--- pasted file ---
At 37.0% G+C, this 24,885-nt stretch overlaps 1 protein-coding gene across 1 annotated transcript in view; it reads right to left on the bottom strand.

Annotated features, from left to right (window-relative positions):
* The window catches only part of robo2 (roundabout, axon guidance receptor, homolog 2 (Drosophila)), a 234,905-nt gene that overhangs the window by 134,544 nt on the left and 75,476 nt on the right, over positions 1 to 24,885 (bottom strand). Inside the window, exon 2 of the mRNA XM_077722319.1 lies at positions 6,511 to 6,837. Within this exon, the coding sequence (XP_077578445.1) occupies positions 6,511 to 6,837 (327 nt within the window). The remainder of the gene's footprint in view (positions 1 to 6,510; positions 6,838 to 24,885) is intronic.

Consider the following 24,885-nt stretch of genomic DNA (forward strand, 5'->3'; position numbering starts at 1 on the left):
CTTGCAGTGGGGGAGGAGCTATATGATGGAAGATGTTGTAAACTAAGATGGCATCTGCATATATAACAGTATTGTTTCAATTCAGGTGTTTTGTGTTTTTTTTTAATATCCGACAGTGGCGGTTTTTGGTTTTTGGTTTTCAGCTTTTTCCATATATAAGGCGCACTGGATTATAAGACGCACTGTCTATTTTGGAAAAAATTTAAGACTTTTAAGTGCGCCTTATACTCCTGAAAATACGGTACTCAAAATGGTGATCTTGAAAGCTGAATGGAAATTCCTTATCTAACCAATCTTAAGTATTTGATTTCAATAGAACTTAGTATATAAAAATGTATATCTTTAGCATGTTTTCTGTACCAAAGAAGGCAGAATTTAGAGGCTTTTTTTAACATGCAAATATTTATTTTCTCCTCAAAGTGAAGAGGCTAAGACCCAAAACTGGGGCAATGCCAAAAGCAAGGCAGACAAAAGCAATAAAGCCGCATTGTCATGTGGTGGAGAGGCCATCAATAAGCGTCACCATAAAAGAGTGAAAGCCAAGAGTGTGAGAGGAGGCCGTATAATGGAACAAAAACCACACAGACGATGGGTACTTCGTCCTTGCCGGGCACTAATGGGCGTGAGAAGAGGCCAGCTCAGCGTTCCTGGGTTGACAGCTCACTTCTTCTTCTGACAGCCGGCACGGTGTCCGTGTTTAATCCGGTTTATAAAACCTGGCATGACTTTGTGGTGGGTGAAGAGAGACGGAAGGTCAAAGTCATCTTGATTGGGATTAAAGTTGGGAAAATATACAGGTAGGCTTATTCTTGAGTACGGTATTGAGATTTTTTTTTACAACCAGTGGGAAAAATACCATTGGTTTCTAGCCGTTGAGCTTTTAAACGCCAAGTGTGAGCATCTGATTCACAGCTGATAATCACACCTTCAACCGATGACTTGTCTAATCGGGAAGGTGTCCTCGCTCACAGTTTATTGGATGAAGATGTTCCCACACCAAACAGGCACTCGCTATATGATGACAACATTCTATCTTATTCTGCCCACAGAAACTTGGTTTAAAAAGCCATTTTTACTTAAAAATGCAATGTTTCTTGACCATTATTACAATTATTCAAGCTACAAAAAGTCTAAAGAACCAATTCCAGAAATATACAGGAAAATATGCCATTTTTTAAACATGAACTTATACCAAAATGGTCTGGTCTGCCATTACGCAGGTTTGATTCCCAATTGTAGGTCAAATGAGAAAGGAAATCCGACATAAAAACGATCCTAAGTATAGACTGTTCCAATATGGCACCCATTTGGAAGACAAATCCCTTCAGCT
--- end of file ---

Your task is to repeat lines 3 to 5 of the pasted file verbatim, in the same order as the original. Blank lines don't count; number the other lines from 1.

* The window catches only part of robo2 (roundabout, axon guidance receptor, homolog 2 (Drosophila)), a 234,905-nt gene that overhangs the window by 134,544 nt on the left and 75,476 nt on the right, over positions 1 to 24,885 (bottom strand). Inside the window, exon 2 of the mRNA XM_077722319.1 lies at positions 6,511 to 6,837. Within this exon, the coding sequence (XP_077578445.1) occupies positions 6,511 to 6,837 (327 nt within the window). The remainder of the gene's footprint in view (positions 1 to 6,510; positions 6,838 to 24,885) is intronic.

Consider the following 24,885-nt stretch of genomic DNA (forward strand, 5'->3'; position numbering starts at 1 on the left):
CTTGCAGTGGGGGAGGAGCTATATGATGGAAGATGTTGTAAACTAAGATGGCATCTGCATATATAACAGTATTGTTTCAATTCAGGTGTTTTGTGTTTTTTTTTAATATCCGACAGTGGCGGTTTTTGGTTTTTGGTTTTCAGCTTTTTCCATATATAAGGCGCACTGGATTATAAGACGCACTGTCTATTTTGGAAAAAATTTAAGACTTTTAAGTGCGCCTTATACTCCTGAAAATACGGTACTCAAAATGGTGATCTTGAAAGCTGAATGGAAATTCCTTATCTAACCAATCTTAAGTATTTGATTTCAATAGAACTTAGTATATAAAAATGTATATCTTTAGCATGTTTTCTGTACCAAAGAAGGCAGAATTTAGAGGCTTTTTTTAACATGCAAATATTTATTTTCTCCTCAAAGTGAAGAGGCTAAGACCCAAAACTGGGGCAATGCCAAAAGCAAGGCAGACAAAAGCAATAAAGCCGCATTGTCATGTGGTGGAGAGGCCATCAATAAGCGTCACCATAAAAGAGTGAAAGCCAAGAGTGTGAGAGGAGGCCGTATAATGGAACAAAAACCACACAGACGATGGGTACTTCGTCCTTGCCGGGCACTAATGGGCGTGAGAAGAGGCCAGCTCAGCGTTCCTGGGTTGACAGCTCACTTCTTCTTCTGACAGCCGGCACGGTGTCCGTGTTTAATCCGGTTTATAAAACCTGGCATGACTTTGTGGTGGGTGAAGAGAGACGGAAGGTCAAAGTCATCTTGATTGGGATTAAAGTTGGGAAAATATACAGGTAGGCTTATTCTTGAGTACGGTATTGAGATTTTTTTTTACAACCAGTGGGAAAAATACCATTGGTTTCTAGCCGTTGAGCTTTTAAACGCCAAGTGTGAGCATCTGATTCACAGCTGATAATCACACCTTCAACCGATGACTTGTCTAATCGGGAAGGTGTCCTCGCTCACAGTTTATTGGATGAAGATGTTCCCACACCAAACAGGCACTCGCTATATGATGACAACATTCTATCTTATTCTGCCCACAGAAACTTGGTTTAAAAAGCCATTTTTACTTAAAAATGCAATGTTTCTTGACCATTATTACAATTATTCAAGCTACAAAAAGTCTAAAGAACCAATTCCAGAAATATACAGGAAAATATGCCATTTTTTAAACATGAACTTATACCAAAATGGTCTGGTCTGCCATTACGCAGGTTTGATTCCCAATTGTAGGTCAAATGAGAAAGGAAATCCGACATAAAAACGATCCTAAGTATAGACTGTTCCAATATGGCACCCATTTGGAAGACAAATCCCTTCAGCT